I made colored icons in Photoshop, and used Excel to assign each school the correct icon.
I put all of the relevant data into one spreadsheet and fed it to this little helper ...
Which gave me this KML file ...
Which I fed to Google Earth, running on my Mac.

Feeling Information

Information and raw data are piling up faster than our ability to absorb it. And the tools available to access, understand, visualize and feel that information are woefully inadequate.

I believe journalism, design thinking and information technology can be wielded to express these stories in ways never before considered. And I'm part of a small posse poised to do just that.

If this interests you, or if you'd like to join our rag-tag group, write me: john (at) designAgitator.com.

In the meantime, assume some of the gaps in designAgitator postings mean we're hard at work helping to explain the world(!)

Rethinking Internships and Enchancing a Staff (In Turn)

The newsroom intern. Bright, eager, ambitious. Ready to learn. Ready to help.

And, all too often, working for free. An intern's compensation, the story goes, is experience, a resume entry, nearness to greatness ... and maybe, just maybe, a byline.

That's all wonderful except for two things:

1) You can't buy groceries with a byline.
2) It's bad for journalism.

Let me grab a sticky. Okaaay ... a quick tally reveals that roughly half of our newsroom and talk show staff started out as interns, fill-ins or temporary workers.

That means that if we are working to cover one of the most diverse, complex, and interesting cities in the world, we would be remiss in our hiring -- and our journalism -- if we drew interns only from the pool of people with enough cash to work full time for free.

Instead, we have a robust and successful internship program and a staff with a variety of backgrounds and skills.

(And, um, we don't pay our interns.)

Crafting a Successful Internship Program

So here are some key concepts I've collected from different programs at different companies in different cities.* They're based mainly on newsroom and media work, but could apply to pretty much any workplace. Mix and match as you see fit; adjust for altitude as necessary.
Pay your interns.

If you can't pay your interns, design the internship so they can earn money elsewhere. This may mean having two or three interns working two or three days a week, and being open to nontraditional start and end times. This is what we do in our newsroom. Covering basic transportation and meal costs helps, too, even if just $10 per day.

Build a process. Write a notice that welcomes applications and explains your intern program. Set application deadlines, selection dates, start dates and end dates. Pull this together into something schools and institutions can post, either online or on a wall.

Seek outside the box. Not enough Spanish speakers in your organization? Post in communities were people are fluent. Lacking in general math talent? Contact the university math department for prospects. Need more local expertise? Try a community college instead of the world-renowned graduate program. If your intern program becomes a good feeder for your staff (even years later), expose it to people with skills you lack.

Prototype prototype prototype. Ever wonder whether an epidemiologist would be a good reporter? I do!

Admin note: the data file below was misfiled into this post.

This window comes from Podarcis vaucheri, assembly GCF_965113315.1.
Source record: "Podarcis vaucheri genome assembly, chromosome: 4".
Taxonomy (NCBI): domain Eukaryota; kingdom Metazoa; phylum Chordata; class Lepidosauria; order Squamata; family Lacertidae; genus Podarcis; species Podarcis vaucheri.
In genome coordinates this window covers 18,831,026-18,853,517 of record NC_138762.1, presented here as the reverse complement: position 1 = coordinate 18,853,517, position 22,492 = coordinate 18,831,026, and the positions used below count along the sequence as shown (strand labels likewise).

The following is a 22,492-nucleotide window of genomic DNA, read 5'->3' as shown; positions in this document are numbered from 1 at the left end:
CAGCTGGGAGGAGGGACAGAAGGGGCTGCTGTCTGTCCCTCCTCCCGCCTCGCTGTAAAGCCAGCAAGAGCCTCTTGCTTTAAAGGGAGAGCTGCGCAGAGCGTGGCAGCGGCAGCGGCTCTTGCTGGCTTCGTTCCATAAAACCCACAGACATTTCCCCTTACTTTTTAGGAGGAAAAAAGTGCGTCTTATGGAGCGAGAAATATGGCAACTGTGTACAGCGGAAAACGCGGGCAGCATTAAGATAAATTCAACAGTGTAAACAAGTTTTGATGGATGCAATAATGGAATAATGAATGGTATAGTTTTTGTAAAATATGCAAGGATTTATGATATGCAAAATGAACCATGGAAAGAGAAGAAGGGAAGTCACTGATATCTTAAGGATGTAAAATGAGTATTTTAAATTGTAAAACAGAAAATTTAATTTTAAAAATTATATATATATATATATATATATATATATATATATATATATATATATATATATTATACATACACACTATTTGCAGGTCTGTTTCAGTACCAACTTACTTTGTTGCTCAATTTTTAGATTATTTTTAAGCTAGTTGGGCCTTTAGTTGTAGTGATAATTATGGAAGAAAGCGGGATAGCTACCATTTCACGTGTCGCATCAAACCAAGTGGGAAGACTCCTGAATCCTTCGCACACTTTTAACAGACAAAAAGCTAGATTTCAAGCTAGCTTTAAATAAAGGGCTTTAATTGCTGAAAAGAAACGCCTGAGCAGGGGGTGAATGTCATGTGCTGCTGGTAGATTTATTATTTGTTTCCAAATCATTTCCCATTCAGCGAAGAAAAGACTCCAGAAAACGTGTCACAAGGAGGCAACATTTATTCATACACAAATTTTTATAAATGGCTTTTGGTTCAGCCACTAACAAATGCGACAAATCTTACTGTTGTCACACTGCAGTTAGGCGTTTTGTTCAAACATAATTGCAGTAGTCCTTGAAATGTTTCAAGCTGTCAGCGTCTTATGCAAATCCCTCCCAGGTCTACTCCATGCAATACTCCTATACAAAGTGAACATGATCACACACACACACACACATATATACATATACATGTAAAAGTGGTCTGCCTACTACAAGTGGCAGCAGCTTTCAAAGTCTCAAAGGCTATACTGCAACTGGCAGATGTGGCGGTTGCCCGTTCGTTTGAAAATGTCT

Be clear on the responsibilities. Have an established list of intern duties. If they can change during the term, set out a schedule. Be sure to leave room for individual skills and talent.

Be clear on the future. In most cases, an internship does not a job become. Don't assume interns know this. Actually tell them there is no guarantee of a job afterward. Oh, and don't use the chance of a job to inspire good work. If you need that carrot, you've picked the wrong intern.

Be clear on the term. Confirm the start and end dates at the outset. When the end date arrives, thank them for their work and help and say goodbye. Thirteen weeks is a good length, and often corresponds with academic work.

Set limits. There are some things you probably don't want your interns doing, including representing your operation as staff when they are not. Be clear about those situations. At our shop, interns are not used on air and don't interview major newsmakers.

Don't use interns as substitutes. Or, rather, do use them if they're qualified, but only if you actually hire them for the gig. If they're doing the work of a fill-in, pay them as a fill-in.

Have interns write a letter to the next intern. Keep these in a folder, real or virtual, and let interns read them when they first arrive. It'll give them another sense of your place, and their place in it.

Keep in touch. This is super important. When an intern finishes their term, be sure you have a current email address and phone number, and implore them to keep you posted on their whereabouts. Put their information in a file or database with details on their performance, strengths and interests. Check in with them occasionally. And when a job opens or project develops, call them up. I've hired interns years later, even after they've landed other jobs.
I welcome input, thoughts and experiences you've had as an intern or as an intern manager. Just post a comment below.

[Photo by FredArmitage (cc)]

*As with everything on this site, these are my thoughts alone. They may or may not reflect the opinions or practices of my employers, except where explicitly noted.

Break Glass Now

Consider, for a moment, the location of your nearest fire extinguisher.

And just how well did you use it last time?

Right. Chances are you're not prepared to skillfully put out a fire where you are sitting. At least you're not practiced.

But what if you had a non-emergency reason to use a fire extinguisher every once in a while? Maybe to clean your desk. Or a spill. (Nearest paper towel, anyone?) Using it occasionally would help insure that in case of a fire, you would both a) actually use it and b) use it well.